WASHINGTON — In his office off the Senate floor on Wednesday, Sen. Harry Reid briefed visitors from the Las Vegas Metro Chamber of Commerce on a public lands deal that solidified in a matter of days and contained a number of features prized back in Nevada.
Chamber members had flown into the capital late Tuesday to lobby for several of the components but by the time their planes landed around midnight, the deal had been done.
“I’ve done quite a bit of these,” the Democratic leader told the group.
It might have been an understatement. The senior senator from Nevada has played a role developing most major natural resource bills in recent years, including every one affecting the Silver State.
“He does have some experience,” said Kristin McMillan, chief executive of the chamber. “I guess the experience part comes with the territory.”
The agreement hammered out by Reid and other senior lawmakers during the lame-duck session incorporated more than five dozen natural resources initiatives into a must-pass defense authorization bill headed to final votes in the coming days.
Reid and Sen Dean Heller, R-Nev., claimed eight of them, more than any other state. Their big-ticket item, a national monument designation for fossil beds over 22,650 acres at Tule Springs in the Las Vegas Valley, was considered one of the more significant parts of the package, according to congressional officials.
The package also included a key economic development push for Lyon County. It allows the city of Yerington to purchase 11,500 acres and parlay it into infrastructure to support the Pumpkin Hollow Mine, a project of Nevada Copper targeted to start producing minerals in the next year. The company projects it will create 1,000 to 1,100 jobs and more than 1,000 other jobs indirectly
It also creates two new wilderness areas in the state — a 49,000-acre Wovoka Wilderness in Lyon County and a 26,000-acre Pine Forest Range Wilderness in Humboldt County.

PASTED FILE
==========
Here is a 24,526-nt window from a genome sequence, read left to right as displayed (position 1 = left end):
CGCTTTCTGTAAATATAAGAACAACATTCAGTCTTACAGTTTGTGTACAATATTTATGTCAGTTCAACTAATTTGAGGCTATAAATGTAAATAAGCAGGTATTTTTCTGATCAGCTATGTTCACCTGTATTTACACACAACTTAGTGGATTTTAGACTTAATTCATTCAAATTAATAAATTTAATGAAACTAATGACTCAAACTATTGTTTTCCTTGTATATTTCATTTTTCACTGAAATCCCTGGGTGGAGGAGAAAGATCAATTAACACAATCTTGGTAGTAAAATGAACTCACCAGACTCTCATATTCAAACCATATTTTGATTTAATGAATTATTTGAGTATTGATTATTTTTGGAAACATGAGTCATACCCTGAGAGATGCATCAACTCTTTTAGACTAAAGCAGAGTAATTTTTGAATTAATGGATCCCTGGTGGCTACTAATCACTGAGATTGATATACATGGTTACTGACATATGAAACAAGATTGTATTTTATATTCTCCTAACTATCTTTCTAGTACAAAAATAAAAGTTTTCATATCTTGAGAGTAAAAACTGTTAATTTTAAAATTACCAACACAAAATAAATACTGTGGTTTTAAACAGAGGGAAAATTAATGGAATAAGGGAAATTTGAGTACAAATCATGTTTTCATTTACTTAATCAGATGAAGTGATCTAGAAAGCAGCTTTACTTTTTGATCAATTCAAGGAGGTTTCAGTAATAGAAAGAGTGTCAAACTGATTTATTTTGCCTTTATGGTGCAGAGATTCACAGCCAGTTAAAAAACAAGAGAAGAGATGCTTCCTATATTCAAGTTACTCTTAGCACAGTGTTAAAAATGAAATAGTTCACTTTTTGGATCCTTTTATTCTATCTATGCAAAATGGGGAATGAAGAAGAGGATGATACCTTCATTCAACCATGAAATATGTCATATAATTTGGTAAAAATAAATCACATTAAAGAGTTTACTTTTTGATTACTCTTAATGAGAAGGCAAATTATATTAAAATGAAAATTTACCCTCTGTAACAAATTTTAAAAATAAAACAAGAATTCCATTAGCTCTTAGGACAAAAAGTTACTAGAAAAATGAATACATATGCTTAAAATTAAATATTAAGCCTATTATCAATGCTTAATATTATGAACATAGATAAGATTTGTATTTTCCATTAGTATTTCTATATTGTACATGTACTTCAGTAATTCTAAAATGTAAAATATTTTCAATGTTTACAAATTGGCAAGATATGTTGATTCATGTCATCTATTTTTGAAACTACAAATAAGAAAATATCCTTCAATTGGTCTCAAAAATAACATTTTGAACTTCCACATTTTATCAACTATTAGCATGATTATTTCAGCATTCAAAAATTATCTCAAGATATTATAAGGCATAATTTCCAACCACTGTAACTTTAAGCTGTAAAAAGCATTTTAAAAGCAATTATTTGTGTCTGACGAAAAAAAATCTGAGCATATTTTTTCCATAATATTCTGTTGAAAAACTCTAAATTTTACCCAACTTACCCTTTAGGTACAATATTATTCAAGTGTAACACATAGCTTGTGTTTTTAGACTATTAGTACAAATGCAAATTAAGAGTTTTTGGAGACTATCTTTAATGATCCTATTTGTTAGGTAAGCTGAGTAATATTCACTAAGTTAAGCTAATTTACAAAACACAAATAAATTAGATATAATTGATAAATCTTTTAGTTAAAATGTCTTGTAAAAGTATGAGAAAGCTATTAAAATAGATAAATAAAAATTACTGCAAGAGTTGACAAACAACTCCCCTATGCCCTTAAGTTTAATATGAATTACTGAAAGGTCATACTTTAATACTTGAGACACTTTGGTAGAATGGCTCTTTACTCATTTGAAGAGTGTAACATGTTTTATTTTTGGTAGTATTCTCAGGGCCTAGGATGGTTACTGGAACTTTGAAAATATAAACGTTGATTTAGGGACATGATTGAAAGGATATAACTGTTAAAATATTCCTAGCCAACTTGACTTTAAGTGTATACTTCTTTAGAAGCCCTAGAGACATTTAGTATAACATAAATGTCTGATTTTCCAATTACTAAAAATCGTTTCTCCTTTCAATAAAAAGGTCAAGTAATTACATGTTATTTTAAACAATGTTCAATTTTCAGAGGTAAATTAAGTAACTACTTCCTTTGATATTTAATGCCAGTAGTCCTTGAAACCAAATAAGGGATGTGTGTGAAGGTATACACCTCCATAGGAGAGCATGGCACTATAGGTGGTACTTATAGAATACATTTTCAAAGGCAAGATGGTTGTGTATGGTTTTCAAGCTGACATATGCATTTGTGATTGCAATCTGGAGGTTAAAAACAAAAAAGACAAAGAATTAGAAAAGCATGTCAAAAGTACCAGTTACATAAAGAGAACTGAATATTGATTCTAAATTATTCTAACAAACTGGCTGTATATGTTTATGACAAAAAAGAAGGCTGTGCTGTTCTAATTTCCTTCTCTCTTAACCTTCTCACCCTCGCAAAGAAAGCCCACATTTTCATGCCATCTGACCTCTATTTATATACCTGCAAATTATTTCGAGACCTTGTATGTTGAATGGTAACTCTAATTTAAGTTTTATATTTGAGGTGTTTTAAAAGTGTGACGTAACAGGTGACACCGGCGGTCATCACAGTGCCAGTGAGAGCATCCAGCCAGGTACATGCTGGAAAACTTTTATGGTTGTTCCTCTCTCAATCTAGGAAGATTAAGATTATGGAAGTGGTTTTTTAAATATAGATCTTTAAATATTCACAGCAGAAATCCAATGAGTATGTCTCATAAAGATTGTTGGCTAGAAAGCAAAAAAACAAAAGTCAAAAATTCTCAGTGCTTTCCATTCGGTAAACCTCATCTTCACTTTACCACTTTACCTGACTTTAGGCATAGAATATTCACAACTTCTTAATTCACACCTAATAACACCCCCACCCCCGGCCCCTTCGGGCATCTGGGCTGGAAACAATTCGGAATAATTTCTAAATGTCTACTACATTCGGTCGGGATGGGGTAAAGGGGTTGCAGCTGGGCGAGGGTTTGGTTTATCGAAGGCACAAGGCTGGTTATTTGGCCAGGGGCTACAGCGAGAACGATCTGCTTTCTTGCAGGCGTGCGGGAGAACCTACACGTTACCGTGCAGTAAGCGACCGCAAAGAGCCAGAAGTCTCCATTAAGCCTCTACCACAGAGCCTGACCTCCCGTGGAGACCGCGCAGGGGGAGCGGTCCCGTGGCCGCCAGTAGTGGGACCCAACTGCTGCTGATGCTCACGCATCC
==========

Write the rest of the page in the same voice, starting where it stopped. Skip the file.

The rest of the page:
McMillan said Reid cautioned that the legislation is not done yet.
“There are no guarantees at this point,” McMillan said. “We don’t know ultimately what will happen but we have our fingers crossed.”
But McMillan said passage would be a big boost for Southern Nevada.
Establishment of an officially recognized and government-protected natural landmark at Tule Springs would add a major prestige point to the map.
McMillan said, “It’s really a pretty awesome thing that Tule Springs could get done this year, being Nevada’s only national monument. But we are watching to see what happens.”
Beyond the national monument, the legislation offered more than 600 acres apiece to city officials in Las Vegas and North Las Vegas for development.
House Republican leaders earlier this year objected to the land handovers to the Southern Nevada cities, contending they amounted to “earmarks” that the GOP had pledged to do away with.
That objection evidently melted away during negotiations. Heller said Wednesday that former House Majority Leader Eric Cantor, R-Va., had been adamant against earmarks. But Cantor was defeated for re-election in a Republican primary in June and when he left Congress a few months later that argument lost steam, Heller said.
“We may have gotten somewhat of a break, not that I wanted Cantor to lose,” Heller said. After Cantor departed, “that argument was basically less strident. That’s one of the reasons we were able to work around it.”
“When it was time to negotiate this deal, there were some on the other side who realized it was not a valid issue,” Horsford said, adding the deal closed fast. “Until yesterday afternoon there were questions about certain provisions,” he said, though he declined to detail them.
Heller said he and Sen. Jeff Flake, R-Ariz., and other Western Republicans spoke up for the suite of land bills during the Senate Republican’s weekly luncheon on Tuesday. In the end it contained projects for virtually every western state and even Rhode Island, Pennsylvania, Maryland, New York, New Jersey, Delaware and North Carolina.
“We tried to explain to the rest of the conference how important these bills are. They are job creators in the West where the government owns so much of our public land,” Heller said, “The ability of companies, small businesses, mining, everybody else to expand, even towns and cities. It was a passionate plea”
Contact Stephens Washington Bureau Chief Steve Tetreault at firstname.lastname@example.org or 202-783-1760. Find him on Twitter: @STetreaultDC.